Potatoes, which are tuberous members of the Solanaceae, or nightshade, family, commonly begin growing new sprouts from their "eyes" when appropriately stored, but they are completely safe to eat. In fact, it is this same characteristic that allows one potato to begin growing a new plant.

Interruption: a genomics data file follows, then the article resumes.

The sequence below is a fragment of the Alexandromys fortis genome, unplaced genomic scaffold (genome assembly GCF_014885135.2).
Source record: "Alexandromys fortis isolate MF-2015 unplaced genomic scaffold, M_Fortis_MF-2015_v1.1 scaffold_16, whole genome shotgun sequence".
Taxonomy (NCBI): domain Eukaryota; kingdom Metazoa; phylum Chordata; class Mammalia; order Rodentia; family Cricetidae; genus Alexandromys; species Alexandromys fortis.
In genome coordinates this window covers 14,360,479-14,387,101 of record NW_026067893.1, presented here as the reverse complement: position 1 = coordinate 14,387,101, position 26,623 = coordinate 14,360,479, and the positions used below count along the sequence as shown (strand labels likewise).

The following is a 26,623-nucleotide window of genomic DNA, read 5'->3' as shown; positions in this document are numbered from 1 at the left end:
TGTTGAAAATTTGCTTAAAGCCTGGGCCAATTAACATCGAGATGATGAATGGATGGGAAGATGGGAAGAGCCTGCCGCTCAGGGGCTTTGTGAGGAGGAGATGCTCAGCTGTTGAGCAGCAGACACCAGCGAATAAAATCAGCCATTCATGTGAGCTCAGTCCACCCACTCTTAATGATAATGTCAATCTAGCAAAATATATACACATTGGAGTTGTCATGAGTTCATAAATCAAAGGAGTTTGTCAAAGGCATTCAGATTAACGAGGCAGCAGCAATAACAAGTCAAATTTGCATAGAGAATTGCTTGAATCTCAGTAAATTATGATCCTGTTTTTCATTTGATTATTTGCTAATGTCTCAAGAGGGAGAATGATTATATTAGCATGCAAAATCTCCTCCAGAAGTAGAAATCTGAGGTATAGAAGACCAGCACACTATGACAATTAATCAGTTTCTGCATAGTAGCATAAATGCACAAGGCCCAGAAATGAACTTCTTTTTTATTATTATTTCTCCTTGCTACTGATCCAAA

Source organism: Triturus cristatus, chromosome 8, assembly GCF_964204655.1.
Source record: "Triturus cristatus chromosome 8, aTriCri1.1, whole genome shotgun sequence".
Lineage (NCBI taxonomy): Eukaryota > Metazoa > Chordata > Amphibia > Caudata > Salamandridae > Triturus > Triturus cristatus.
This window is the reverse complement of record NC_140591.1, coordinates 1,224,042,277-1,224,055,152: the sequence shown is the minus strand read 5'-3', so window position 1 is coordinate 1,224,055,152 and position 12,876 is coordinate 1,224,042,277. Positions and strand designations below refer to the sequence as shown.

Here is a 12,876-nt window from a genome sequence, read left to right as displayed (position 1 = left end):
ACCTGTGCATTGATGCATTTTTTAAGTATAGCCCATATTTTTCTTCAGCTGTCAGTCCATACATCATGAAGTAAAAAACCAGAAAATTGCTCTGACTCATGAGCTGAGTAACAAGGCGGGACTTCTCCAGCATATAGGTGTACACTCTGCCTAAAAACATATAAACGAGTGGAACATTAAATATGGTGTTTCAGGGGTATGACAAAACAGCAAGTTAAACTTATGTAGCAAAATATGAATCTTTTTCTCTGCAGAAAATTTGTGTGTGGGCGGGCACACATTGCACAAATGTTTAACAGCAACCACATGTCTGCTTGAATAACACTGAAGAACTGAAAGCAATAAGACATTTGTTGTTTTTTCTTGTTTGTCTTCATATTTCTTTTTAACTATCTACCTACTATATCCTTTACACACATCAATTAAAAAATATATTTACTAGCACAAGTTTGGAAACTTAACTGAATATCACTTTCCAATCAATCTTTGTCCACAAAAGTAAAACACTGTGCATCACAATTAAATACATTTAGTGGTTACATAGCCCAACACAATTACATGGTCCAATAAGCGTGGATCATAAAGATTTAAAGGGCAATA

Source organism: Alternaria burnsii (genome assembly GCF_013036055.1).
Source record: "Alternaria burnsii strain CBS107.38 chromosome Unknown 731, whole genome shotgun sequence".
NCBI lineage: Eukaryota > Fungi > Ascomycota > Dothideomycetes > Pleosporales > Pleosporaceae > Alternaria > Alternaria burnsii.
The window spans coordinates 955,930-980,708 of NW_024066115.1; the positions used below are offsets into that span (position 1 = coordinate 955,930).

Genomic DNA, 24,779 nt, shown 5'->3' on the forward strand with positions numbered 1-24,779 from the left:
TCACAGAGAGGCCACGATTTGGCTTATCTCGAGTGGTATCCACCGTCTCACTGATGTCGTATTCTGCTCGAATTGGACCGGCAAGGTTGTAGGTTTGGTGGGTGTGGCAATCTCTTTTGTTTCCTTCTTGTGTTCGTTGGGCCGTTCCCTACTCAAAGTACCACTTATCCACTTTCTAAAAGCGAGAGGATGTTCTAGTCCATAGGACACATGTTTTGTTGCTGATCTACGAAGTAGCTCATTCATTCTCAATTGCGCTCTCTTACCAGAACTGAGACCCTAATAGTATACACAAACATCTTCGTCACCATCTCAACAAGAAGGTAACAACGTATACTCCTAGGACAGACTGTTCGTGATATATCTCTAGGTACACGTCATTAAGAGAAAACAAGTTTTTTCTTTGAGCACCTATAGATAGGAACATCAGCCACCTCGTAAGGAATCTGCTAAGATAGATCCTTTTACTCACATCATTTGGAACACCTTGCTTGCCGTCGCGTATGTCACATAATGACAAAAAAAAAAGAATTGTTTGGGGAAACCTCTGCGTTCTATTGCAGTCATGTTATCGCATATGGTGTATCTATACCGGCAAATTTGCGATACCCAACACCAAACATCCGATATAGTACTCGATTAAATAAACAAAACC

However, because potatoes belong to a family of plants known for a highly toxic alkaloid, there are some things people need to watch out for. For example, green patches of skin form when potatoes are exposed to direct sunlight for long periods, and even fluorescent lights can cause this to happen. Avoid eating the green patches of the potato because this flesh will contain higher concentrations of solanine, which can be lethal. This is why potatoes have traditionally been stored in a cellar or other part of the home that is cool and dry. However, even with proper storage, potatoes will begin to soften. This is still safe to consume, but watch for extremely soft patches or areas of the skin that puncture easily with a finger because this is a sure sign that it is beyond the point of safe use. Potatoes, like most tubers, store for long periods in the right conditions, so chances are high that even last year's potato crop is still edible.